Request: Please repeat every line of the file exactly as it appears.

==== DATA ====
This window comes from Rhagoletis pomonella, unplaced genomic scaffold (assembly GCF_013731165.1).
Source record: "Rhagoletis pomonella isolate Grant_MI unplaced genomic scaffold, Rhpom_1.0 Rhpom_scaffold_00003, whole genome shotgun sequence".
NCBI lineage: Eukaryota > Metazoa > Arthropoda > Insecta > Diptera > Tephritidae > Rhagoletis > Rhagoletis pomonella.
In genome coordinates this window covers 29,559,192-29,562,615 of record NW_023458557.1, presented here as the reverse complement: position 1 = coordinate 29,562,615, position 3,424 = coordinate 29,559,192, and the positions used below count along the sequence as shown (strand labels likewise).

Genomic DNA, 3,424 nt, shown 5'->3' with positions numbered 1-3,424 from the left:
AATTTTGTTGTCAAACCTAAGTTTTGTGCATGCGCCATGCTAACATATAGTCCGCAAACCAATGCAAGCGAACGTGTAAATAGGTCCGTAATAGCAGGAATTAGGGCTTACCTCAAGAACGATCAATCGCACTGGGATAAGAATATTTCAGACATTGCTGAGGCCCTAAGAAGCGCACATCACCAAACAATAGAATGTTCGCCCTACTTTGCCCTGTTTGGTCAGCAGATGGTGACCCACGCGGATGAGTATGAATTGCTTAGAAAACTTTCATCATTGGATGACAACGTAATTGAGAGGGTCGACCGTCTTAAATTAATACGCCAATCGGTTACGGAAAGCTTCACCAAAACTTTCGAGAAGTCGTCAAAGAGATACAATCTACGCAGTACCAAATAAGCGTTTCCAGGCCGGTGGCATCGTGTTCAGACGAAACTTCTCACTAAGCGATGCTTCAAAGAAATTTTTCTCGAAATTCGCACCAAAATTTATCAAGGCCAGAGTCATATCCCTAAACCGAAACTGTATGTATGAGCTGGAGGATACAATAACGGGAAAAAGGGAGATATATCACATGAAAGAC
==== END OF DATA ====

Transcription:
This window comes from Rhagoletis pomonella, unplaced genomic scaffold (assembly GCF_013731165.1).
Source record: "Rhagoletis pomonella isolate Grant_MI unplaced genomic scaffold, Rhpom_1.0 Rhpom_scaffold_00003, whole genome shotgun sequence".
NCBI lineage: Eukaryota > Metazoa > Arthropoda > Insecta > Diptera > Tephritidae > Rhagoletis > Rhagoletis pomonella.
In genome coordinates this window covers 29,559,192-29,562,615 of record NW_023458557.1, presented here as the reverse complement: position 1 = coordinate 29,562,615, position 3,424 = coordinate 29,559,192, and the positions used below count along the sequence as shown (strand labels likewise).

Genomic DNA, 3,424 nt, shown 5'->3' with positions numbered 1-3,424 from the left:
AATTTTGTTGTCAAACCTAAGTTTTGTGCATGCGCCATGCTAACATATAGTCCGCAAACCAATGCAAGCGAACGTGTAAATAGGTCCGTAATAGCAGGAATTAGGGCTTACCTCAAGAACGATCAATCGCACTGGGATAAGAATATTTCAGACATTGCTGAGGCCCTAAGAAGCGCACATCACCAAACAATAGAATGTTCGCCCTACTTTGCCCTGTTTGGTCAGCAGATGGTGACCCACGCGGATGAGTATGAATTGCTTAGAAAACTTTCATCATTGGATGACAACGTAATTGAGAGGGTCGACCGTCTTAAATTAATACGCCAATCGGTTACGGAAAGCTTCACCAAAACTTTCGAGAAGTCGTCAAAGAGATACAATCTACGCAGTACCAAATAAGCGTTTCCAGGCCGGTGGCATCGTGTTCAGACGAAACTTCTCACTAAGCGATGCTTCAAAGAAATTTTTCTCGAAATTCGCACCAAAATTTATCAAGGCCAGAGTCATATCCCTAAACCGAAACTGTATGTATGAGCTGGAGGATACAATAACGGGAAAAAGGGAGATATATCACATGAAAGAC